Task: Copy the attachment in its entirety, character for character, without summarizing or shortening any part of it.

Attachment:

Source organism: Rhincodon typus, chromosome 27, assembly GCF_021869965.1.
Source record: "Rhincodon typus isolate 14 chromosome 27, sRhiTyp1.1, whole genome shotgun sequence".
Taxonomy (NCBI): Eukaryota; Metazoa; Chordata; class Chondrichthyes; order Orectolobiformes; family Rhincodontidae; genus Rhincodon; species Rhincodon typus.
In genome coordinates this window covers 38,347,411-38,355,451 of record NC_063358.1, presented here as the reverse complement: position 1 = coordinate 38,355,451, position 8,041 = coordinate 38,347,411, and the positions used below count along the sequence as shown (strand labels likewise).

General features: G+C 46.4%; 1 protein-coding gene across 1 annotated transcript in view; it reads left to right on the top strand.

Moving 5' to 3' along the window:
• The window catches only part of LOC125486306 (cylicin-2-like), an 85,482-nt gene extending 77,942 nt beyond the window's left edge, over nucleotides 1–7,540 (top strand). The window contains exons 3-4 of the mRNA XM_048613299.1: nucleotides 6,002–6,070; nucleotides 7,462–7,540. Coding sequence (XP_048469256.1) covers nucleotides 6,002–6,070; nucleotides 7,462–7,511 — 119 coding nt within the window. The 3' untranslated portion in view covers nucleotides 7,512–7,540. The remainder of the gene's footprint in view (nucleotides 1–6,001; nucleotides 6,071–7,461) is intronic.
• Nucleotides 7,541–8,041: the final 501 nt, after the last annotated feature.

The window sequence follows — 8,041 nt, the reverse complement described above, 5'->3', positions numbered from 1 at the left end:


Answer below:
Source organism: Rhincodon typus, chromosome 27, assembly GCF_021869965.1.
Source record: "Rhincodon typus isolate 14 chromosome 27, sRhiTyp1.1, whole genome shotgun sequence".
Taxonomy (NCBI): Eukaryota; Metazoa; Chordata; class Chondrichthyes; order Orectolobiformes; family Rhincodontidae; genus Rhincodon; species Rhincodon typus.
In genome coordinates this window covers 38,347,411-38,355,451 of record NC_063358.1, presented here as the reverse complement: position 1 = coordinate 38,355,451, position 8,041 = coordinate 38,347,411, and the positions used below count along the sequence as shown (strand labels likewise).

General features: G+C 46.4%; 1 protein-coding gene across 1 annotated transcript in view; it reads left to right on the top strand.

Moving 5' to 3' along the window:
• The window catches only part of LOC125486306 (cylicin-2-like), an 85,482-nt gene extending 77,942 nt beyond the window's left edge, over nucleotides 1–7,540 (top strand). The window contains exons 3-4 of the mRNA XM_048613299.1: nucleotides 6,002–6,070; nucleotides 7,462–7,540. Coding sequence (XP_048469256.1) covers nucleotides 6,002–6,070; nucleotides 7,462–7,511 — 119 coding nt within the window. The 3' untranslated portion in view covers nucleotides 7,512–7,540. The remainder of the gene's footprint in view (nucleotides 1–6,001; nucleotides 6,071–7,461) is intronic.
• Nucleotides 7,541–8,041: the final 501 nt, after the last annotated feature.

The window sequence follows — 8,041 nt, the reverse complement described above, 5'->3', positions numbered from 1 at the left end: